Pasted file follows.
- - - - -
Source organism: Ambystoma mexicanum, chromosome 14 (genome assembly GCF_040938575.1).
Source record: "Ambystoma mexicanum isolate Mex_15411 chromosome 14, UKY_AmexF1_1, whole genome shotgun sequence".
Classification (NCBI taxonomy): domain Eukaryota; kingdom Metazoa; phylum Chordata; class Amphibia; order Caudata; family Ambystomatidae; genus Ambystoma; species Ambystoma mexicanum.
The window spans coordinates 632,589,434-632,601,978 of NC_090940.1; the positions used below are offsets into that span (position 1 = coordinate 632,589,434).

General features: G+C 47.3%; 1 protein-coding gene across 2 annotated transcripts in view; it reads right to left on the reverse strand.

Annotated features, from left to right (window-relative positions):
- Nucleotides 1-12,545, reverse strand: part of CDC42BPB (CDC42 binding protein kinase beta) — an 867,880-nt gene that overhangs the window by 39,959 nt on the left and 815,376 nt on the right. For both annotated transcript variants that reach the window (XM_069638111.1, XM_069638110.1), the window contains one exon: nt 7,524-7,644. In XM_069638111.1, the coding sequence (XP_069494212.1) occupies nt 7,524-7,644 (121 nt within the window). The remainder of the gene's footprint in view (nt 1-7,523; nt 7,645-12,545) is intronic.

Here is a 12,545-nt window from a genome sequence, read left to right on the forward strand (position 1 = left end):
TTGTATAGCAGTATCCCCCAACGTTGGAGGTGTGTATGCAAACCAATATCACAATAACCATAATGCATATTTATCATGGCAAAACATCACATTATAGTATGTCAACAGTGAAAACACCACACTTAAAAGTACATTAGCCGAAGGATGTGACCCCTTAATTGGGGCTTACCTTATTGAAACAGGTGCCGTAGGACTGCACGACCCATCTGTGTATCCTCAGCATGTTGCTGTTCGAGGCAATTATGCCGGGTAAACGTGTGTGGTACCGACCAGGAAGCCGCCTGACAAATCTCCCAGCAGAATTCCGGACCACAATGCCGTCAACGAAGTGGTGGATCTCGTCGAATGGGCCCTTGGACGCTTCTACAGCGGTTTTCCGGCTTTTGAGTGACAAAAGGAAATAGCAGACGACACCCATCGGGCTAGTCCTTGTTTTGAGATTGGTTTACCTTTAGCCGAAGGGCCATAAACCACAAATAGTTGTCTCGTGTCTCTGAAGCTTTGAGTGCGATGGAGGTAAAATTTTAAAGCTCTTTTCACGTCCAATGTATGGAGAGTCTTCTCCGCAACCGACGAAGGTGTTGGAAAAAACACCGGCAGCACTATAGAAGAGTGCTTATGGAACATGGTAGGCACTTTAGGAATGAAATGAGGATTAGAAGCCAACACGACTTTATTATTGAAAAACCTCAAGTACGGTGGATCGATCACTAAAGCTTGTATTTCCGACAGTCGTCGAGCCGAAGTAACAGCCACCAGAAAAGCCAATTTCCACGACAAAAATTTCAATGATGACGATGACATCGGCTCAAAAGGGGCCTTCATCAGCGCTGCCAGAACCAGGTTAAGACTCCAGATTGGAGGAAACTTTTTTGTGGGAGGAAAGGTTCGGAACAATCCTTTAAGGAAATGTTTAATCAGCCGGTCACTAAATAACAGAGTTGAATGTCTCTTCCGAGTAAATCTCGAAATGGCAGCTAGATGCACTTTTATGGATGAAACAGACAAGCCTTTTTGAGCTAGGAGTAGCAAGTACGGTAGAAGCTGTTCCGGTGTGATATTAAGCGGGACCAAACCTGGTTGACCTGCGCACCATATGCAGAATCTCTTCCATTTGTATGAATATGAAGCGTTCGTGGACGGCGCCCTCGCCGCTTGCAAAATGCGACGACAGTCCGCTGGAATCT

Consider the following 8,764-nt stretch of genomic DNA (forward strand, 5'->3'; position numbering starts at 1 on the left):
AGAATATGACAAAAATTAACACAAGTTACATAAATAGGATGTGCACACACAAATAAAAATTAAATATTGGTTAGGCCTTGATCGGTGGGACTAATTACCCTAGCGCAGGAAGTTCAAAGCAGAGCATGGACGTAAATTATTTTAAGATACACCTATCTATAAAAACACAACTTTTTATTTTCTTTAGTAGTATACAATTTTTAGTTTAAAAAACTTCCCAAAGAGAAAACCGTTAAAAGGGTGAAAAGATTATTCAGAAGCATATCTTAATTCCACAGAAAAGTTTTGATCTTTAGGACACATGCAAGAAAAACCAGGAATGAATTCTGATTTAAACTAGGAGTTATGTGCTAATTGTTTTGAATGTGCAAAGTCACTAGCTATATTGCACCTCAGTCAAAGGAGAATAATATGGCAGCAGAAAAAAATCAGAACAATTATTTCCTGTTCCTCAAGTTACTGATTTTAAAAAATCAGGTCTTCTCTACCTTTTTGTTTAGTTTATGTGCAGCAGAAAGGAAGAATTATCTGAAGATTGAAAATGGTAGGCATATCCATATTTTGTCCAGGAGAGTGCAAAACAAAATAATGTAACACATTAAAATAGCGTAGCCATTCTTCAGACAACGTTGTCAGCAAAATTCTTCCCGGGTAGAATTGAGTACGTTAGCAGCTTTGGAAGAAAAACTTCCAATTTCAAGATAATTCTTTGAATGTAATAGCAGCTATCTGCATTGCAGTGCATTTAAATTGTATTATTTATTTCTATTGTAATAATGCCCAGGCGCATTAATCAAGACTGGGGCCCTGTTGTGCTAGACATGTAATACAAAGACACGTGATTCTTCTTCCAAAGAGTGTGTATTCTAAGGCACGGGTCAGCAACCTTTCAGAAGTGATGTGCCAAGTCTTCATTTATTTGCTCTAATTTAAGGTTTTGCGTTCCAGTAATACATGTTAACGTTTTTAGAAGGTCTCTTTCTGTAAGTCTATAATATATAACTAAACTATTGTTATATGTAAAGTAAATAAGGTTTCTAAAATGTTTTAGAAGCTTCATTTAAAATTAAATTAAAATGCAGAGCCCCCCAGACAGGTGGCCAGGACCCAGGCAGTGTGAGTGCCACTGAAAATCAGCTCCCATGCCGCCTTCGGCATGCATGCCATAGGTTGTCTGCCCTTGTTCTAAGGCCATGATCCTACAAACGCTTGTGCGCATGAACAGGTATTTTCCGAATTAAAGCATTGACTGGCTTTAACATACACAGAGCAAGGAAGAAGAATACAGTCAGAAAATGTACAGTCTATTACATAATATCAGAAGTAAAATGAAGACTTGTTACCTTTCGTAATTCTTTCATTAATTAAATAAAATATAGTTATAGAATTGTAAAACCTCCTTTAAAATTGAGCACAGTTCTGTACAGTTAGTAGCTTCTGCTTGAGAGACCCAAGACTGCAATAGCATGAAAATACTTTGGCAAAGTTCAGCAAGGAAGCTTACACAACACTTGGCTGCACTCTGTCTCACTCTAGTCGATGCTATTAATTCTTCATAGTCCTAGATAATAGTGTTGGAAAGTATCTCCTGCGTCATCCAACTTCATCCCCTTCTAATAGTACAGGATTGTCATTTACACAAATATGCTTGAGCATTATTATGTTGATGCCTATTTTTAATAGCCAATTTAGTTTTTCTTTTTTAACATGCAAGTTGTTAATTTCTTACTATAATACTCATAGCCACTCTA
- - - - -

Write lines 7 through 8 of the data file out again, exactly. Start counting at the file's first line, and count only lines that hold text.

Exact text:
- Nucleotides 1-12,545, reverse strand: part of CDC42BPB (CDC42 binding protein kinase beta) — an 867,880-nt gene that overhangs the window by 39,959 nt on the left and 815,376 nt on the right. For both annotated transcript variants that reach the window (XM_069638111.1, XM_069638110.1), the window contains one exon: nt 7,524-7,644. In XM_069638111.1, the coding sequence (XP_069494212.1) occupies nt 7,524-7,644 (121 nt within the window). The remainder of the gene's footprint in view (nt 1-7,523; nt 7,645-12,545) is intronic.

Here is a 12,545-nt window from a genome sequence, read left to right on the forward strand (position 1 = left end):